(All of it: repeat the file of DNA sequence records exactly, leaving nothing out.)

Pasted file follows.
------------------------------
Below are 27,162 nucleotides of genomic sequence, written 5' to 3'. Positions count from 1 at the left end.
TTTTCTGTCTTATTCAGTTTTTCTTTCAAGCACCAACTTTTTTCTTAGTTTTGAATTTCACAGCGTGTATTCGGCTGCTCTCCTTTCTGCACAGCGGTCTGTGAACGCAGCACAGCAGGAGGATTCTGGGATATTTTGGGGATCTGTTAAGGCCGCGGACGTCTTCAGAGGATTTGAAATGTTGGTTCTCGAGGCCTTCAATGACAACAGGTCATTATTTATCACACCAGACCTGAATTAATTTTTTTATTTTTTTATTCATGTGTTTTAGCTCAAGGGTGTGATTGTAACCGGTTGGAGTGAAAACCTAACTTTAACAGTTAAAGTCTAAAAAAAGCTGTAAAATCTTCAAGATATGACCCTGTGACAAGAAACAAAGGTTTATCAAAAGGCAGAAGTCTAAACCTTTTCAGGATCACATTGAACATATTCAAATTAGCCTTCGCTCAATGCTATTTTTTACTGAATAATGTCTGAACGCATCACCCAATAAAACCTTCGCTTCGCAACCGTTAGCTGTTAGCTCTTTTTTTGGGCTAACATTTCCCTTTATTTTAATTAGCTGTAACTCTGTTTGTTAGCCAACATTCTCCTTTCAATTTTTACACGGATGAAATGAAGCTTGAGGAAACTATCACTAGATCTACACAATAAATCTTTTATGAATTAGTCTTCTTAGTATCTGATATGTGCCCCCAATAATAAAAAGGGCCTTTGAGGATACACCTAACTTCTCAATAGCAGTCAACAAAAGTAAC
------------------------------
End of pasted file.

Below are 27,162 nucleotides of genomic sequence, written 5' to 3'. Positions count from 1 at the left end.
TTTTCTGTCTTATTCAGTTTTTCTTTCAAGCACCAACTTTTTTCTTAGTTTTGAATTTCACAGCGTGTATTCGGCTGCTCTCCTTTCTGCACAGCGGTCTGTGAACGCAGCACAGCAGGAGGATTCTGGGATATTTTGGGGATCTGTTAAGGCCGCGGACGTCTTCAGAGGATTTGAAATGTTGGTTCTCGAGGCCTTCAATGACAACAGGTCATTATTTATCACACCAGACCTGAATTAATTTTTTTATTTTTTTATTCATGTGTTTTAGCTCAAGGGTGTGATTGTAACCGGTTGGAGTGAAAACCTAACTTTAACAGTTAAAGTCTAAAAAAAGCTGTAAAATCTTCAAGATATGACCCTGTGACAAGAAACAAAGGTTTATCAAAAGGCAGAAGTCTAAACCTTTTCAGGATCACATTGAACATATTCAAATTAGCCTTCGCTCAATGCTATTTTTTACTGAATAATGTCTGAACGCATCACCCAATAAAACCTTCGCTTCGCAACCGTTAGCTGTTAGCTCTTTTTTTGGGCTAACATTTCCCTTTATTTTAATTAGCTGTAACTCTGTTTGTTAGCCAACATTCTCCTTTCAATTTTTACACGGATGAAATGAAGCTTGAGGAAACTATCACTAGATCTACACAATAAATCTTTTATGAATTAGTCTTCTTAGTATCTGATATGTGCCCCCAATAATAAAAAGGGCCTTTGAGGATACACCTAACTTCTCAATAGCAGTCAACAAAAGTAAC